David Bruce: The Funniest People in Families, Volume 4 — Food

Food

• Ralph Nader’s mother used to give her children chickpeas as a snack, and she used to scrape the sugary frosting off of birthday cakes before giving them a piece. In addition, because she didn’t know what hot dogs were made of, she never fed her kids hot dogs. At her household, kids were expected to eat what was on their plates, whether they liked it or not. If a kid ever objected and asked why he or she had to eat something, her standard answer was this: “Because it’s good for you.” She also had a number of stories to go with certain foods. If one of her children didn’t want to eat a food with lots of vitamin C, for example, she would tell the child a story about sailors who got sick with scurvy until they learned that lemons would prevent the disease. And if telling a story about why a certain food was healthy to eat didn’t convince a child to eat something, she would look the child in the eyes, and ask, “What does your tongue have against your heart, lungs, liver, and kidneys?”

• When he was a child, future heavyweight champion Joe Louis would wash the floor to help out his mother. Of course, sometimes he got into trouble. One day, he was entrusted with carrying a lunch his mother had made to a field where she was doing farm work. On the way there, Joe made a mistake and peeked into the basket. He saw a baked chicken leg, which he quickly transformed into a baked chicken bone. By the time he reached the field, he had eaten much of the lunch. His mother punished him, and later Joe said, “I cried some mean tears, but my stomach was happy.”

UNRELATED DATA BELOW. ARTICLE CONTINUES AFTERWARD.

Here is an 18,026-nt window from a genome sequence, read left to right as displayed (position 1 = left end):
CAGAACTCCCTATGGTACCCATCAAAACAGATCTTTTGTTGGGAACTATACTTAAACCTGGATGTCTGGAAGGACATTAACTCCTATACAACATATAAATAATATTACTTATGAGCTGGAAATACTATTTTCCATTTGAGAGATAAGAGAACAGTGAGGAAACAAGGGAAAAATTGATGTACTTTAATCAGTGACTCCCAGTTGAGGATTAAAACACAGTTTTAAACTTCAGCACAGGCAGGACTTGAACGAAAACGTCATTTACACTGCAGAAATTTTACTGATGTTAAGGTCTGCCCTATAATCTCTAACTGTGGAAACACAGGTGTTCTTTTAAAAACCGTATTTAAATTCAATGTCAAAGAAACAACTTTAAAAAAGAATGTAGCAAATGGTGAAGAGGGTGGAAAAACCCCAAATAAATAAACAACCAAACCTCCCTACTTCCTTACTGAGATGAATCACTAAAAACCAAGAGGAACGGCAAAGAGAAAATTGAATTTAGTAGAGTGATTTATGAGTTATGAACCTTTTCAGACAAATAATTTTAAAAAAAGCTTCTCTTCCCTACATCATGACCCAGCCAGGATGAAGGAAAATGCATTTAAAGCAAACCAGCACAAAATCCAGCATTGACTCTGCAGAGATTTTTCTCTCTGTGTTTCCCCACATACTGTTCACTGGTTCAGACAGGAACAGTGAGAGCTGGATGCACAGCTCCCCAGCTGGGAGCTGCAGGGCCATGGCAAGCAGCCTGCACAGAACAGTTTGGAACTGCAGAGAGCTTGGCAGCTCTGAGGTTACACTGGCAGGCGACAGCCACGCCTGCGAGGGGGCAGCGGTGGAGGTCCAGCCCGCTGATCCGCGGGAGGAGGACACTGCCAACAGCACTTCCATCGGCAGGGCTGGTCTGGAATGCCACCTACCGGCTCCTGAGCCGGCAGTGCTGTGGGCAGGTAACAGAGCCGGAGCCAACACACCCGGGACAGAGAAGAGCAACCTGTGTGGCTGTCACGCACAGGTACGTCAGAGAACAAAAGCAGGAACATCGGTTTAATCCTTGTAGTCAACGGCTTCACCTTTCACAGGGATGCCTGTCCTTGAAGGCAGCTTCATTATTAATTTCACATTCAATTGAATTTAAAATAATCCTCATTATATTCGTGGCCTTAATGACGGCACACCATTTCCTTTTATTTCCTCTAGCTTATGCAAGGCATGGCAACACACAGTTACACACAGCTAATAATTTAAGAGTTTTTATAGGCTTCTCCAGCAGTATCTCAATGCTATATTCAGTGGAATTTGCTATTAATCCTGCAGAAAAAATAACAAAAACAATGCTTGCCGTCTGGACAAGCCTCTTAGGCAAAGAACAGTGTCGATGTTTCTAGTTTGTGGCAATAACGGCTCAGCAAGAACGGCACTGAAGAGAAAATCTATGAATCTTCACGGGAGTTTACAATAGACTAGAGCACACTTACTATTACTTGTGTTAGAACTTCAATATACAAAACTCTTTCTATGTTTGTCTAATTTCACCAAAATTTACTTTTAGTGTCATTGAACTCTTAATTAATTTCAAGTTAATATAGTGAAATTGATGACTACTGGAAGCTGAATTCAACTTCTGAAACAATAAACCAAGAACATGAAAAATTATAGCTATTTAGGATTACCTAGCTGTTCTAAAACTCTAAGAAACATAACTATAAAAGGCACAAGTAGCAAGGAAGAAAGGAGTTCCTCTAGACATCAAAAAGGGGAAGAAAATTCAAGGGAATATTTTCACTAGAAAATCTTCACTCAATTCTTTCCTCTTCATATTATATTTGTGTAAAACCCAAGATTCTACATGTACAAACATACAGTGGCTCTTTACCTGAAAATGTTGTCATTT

• For a while, the young daughter of John Conwell did not want the different kinds of foods she ate to touch. Therefore, at meals she would often have three or four plates: a plate for meat, a plate for vegetable number one, a plate for vegetable number two, and a plate for dessert. She would eat all the food off the first plate, then eat all the food off the second plate, and so on. Mr. and Mrs. Conwell decided to try to break her of this preference, so they took her to a nice restaurant. Their daughter ordered a peanut butter and jelly sandwich — “on three plates, please.” Fortunately, eventually she grew out of this preference.

• After Steve Wozniak, one of the founders of the Apple Computer Company and a true pioneer of the personal computer industry, graduated from the University of California at Berkeley with an engineering degree on June 14, 1986, he and some friends and family celebrated by going out for pizza pie. As a joke, a friend pushed some pizza into Mr. Wozniak’s face. A newspaper photographer was present, and the next day a photograph appeared in the paper with the caption, “Stephen Wozniak — Computer Pie-In-Ear.”

• In the early day of World War II, Tomie dePaola, who was in the 2nd grade, heard a lot about hoarders: people who bought lots of things they thought would be rationed soon. For example, young Tomie heard about a wife who made her husband buy 50 pounds of sugar to hoard in the basement. However, because of the humidity, the sugar became hard, like a rock. Each night, the husband would go into the basement and chip off a piece of sugar to put into his tea.

• In many ways, things are better today than they were in the good old days. Lois Addy, born 1892, remembered that her father would sometimes invite friends home for supper, even though there were no telephones and he couldn’t call his wife. Back then, to get supper when you had unexpected company, you had to kill a chicken, pluck it, and cook it. Getting supper would take two hours.

• John Howard, a man who did much to reform the horrible conditions of jails in Europe in the 18th century, was a kind man. He used to go to his garden each morning just as the bread cart went by, buy a loaf of bread, toss it, into his garden, then call to his gardener, “Harry, see if there is something for you there, among the cabbages.”

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Copyright by Bruce D. Bruce; All Rights Reserved

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The Funniest People in Families, Volume 4 — Smashwords (Free Download)

https://www.smashwords.com/books/view/108830

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